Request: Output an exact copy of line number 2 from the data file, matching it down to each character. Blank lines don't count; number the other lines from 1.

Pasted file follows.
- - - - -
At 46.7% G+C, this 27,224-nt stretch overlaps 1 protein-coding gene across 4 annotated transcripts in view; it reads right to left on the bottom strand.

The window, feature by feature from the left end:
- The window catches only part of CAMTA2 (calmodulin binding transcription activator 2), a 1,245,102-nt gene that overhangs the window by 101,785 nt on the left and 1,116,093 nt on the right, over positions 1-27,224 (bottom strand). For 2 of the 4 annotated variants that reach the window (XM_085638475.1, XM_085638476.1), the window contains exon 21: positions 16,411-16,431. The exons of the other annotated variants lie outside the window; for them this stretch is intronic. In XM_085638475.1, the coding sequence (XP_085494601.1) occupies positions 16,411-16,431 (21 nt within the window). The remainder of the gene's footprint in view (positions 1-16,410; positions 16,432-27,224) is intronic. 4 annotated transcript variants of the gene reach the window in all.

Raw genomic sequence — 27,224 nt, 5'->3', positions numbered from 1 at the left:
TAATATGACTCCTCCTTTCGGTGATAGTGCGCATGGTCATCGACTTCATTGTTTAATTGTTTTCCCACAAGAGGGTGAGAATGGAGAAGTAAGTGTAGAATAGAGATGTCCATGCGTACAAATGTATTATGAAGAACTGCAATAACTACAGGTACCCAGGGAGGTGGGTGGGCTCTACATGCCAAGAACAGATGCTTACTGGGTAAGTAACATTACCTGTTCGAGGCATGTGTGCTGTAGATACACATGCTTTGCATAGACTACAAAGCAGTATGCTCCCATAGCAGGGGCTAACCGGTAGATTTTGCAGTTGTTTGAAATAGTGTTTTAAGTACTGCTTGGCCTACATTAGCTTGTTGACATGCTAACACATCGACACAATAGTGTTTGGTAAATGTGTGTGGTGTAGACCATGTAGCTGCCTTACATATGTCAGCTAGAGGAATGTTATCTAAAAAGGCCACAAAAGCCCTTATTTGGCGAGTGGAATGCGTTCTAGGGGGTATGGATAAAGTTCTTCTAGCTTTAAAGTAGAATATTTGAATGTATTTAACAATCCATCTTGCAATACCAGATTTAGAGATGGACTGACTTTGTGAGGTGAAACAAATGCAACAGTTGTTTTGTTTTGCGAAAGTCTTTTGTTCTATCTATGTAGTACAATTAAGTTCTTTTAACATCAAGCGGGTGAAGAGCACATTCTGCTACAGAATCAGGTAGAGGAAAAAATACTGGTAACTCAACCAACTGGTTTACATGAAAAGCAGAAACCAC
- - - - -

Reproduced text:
The window, feature by feature from the left end: